Feb 14

Nichols book on First Amendment religion clauses is translated into Chinese

Published on: Thursday, February 14, 2013

When Prof. Joel Nichols helped author a case book and law school text on the First Amendment religion clauses and religious freedom in America, he knew that the target audience would likely be comprised of law students and undergraduates studying politics and religion. But recently, the book Nichols authored with Prof. John Witte Jr. (of Emory University’s Center for the Study of Law and Religion) has been made available to a whole new audience – law school students in China.Nichols, Joel

‌The third edition of Religion and the American Constitutional Experiment was published by Westview Press in 2011. The book was most recently translated in Chinese and is ‌available for purchase on Amazon China and several online law school bookstores that cater to the world’s most populous nation. ‌

Nichols, who, in addition to serving as associate dean for academic affairs at UST Law is also a senior fellow at Emory University’s Center for Law and the Study of Religion, said it was quite the surprise when he learned last month that the book was published in Chinese.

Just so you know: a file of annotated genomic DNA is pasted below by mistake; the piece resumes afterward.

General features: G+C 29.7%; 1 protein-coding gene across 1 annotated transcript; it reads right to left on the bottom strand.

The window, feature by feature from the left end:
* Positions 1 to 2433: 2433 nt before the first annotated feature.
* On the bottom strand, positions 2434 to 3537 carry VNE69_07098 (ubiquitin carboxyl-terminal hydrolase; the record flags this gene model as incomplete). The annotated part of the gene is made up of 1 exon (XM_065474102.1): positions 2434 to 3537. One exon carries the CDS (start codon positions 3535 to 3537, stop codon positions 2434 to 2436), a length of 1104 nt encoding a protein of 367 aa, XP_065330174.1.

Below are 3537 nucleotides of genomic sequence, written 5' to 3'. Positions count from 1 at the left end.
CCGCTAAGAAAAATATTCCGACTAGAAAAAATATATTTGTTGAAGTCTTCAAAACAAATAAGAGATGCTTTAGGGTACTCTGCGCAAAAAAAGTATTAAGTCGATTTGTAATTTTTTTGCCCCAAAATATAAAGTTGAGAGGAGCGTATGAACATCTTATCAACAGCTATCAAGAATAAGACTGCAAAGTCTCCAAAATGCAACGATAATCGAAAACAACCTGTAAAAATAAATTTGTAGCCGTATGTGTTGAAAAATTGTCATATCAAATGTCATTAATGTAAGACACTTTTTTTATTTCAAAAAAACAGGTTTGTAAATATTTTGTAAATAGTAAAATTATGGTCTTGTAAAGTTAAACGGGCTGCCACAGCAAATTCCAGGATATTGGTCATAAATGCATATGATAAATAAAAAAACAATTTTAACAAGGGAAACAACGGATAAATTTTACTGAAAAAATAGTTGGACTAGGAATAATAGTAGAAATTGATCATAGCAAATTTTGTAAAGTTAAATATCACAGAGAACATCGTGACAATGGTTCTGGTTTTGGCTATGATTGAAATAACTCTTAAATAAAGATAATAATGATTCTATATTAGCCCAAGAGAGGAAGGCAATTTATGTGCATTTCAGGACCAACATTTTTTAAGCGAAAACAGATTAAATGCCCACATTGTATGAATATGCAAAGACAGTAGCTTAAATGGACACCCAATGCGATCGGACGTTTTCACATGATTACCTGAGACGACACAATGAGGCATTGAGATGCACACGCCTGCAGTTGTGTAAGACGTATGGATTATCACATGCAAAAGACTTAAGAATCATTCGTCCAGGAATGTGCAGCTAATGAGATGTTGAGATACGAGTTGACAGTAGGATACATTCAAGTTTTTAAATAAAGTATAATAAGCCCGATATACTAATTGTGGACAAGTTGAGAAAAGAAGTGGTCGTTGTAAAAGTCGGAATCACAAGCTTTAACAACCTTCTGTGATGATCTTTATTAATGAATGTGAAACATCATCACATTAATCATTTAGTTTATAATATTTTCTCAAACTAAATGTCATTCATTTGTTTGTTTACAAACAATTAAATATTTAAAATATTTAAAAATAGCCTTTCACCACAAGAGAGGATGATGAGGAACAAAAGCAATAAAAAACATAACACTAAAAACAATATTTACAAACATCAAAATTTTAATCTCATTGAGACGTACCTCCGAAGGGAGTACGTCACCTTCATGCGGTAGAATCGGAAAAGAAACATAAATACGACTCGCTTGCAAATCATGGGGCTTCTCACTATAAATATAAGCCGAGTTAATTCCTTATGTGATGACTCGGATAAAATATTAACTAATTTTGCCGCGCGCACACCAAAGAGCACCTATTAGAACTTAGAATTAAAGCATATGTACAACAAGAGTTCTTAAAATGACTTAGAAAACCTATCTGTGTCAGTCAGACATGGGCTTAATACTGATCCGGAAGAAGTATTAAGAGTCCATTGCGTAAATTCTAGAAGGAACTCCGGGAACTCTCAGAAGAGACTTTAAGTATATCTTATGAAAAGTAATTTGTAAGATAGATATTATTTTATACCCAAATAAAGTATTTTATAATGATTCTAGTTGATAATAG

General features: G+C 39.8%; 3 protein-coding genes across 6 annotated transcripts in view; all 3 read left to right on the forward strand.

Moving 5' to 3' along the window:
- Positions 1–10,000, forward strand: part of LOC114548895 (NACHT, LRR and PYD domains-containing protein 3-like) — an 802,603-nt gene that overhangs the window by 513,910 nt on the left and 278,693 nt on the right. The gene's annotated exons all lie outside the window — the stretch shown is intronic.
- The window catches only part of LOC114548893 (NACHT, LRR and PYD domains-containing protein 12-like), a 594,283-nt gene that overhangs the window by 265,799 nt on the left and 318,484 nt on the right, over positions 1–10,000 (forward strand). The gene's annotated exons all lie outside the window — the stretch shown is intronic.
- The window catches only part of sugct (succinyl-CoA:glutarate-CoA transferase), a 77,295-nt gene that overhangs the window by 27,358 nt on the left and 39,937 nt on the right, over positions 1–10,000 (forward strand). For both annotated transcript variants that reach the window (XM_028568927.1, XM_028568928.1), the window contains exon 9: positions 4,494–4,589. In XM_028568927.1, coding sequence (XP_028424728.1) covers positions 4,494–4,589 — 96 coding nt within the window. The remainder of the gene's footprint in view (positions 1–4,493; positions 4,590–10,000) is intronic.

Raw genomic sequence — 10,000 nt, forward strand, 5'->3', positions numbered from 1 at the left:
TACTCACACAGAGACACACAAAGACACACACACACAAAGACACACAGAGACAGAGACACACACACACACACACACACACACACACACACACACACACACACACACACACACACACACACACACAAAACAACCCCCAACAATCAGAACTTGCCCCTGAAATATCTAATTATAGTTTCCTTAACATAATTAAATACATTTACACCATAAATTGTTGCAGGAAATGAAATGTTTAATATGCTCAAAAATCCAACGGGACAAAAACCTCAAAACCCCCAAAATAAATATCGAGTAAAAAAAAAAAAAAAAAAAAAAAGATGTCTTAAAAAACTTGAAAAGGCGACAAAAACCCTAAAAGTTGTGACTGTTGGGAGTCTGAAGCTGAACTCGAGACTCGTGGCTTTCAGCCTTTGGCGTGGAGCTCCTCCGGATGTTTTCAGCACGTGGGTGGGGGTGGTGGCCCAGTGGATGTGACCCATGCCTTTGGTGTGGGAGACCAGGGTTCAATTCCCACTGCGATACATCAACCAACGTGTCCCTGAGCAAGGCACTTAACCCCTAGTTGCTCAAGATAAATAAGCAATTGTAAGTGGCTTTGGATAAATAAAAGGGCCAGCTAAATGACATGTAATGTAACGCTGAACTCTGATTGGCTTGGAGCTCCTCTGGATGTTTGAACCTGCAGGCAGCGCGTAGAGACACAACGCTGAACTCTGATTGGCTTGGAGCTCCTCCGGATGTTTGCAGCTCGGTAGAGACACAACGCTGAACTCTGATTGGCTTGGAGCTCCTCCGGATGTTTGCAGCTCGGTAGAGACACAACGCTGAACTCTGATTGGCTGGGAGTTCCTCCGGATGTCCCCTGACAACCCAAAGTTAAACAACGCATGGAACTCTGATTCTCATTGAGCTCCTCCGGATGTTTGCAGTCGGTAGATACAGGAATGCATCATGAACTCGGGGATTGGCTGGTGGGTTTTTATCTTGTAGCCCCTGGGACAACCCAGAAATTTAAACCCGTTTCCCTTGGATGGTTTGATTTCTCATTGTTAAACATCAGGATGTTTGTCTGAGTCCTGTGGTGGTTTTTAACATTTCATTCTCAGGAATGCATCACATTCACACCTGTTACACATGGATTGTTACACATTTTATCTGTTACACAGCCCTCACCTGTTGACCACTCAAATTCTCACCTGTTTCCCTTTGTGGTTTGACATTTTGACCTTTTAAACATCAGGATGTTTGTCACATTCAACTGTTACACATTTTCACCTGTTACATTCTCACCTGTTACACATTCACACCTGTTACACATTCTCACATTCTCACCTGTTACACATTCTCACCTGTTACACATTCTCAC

“I could imagine this would be useful in China almost for the basic principles of religious liberties that are discussed in the text,” Nichols said. “The early part of this book talks about ‘Why do we have the religion clauses and the idea of religious liberty that we do? What was it supposed to accomplish? How do we promote pluralism?  How do we promote religious equality?  How do we promote liberty of conscience or separation of church and state and what might all these things mean?’”

Nichols also discovered the translator for the Chinese language version of the text offered a reflection on the book in terms of how it will be received in the context of Chinese scholars’ understanding of American concept of religious freedom, including this excerpt: “For scholars of Chinese legal circles, this book is also a study of American constitutional government and religious culture capable ladder. In fact, in the process of translation of this book, I also took the greatest effort… in this translation I want to maximize the academic achievements of the original author presented to our readers.”

Nichols expressed his desire that the translated text would make a positive contribution to scholarly efforts in China to better understand the foundations of America’s ongoing experiment with religious freedom.

“I would hope this book and its ideas would help people in China have a more robust, a more full idea of what religious freedom means,” he said. “This idea of religious freedom is not just for America, but for every person; and the way it is played out in America may not exactly happen how it needs to play out in China. But I hope the book can serve as a window into the ideas of religious freedom as they have played out in American, so they can help it grow in China.

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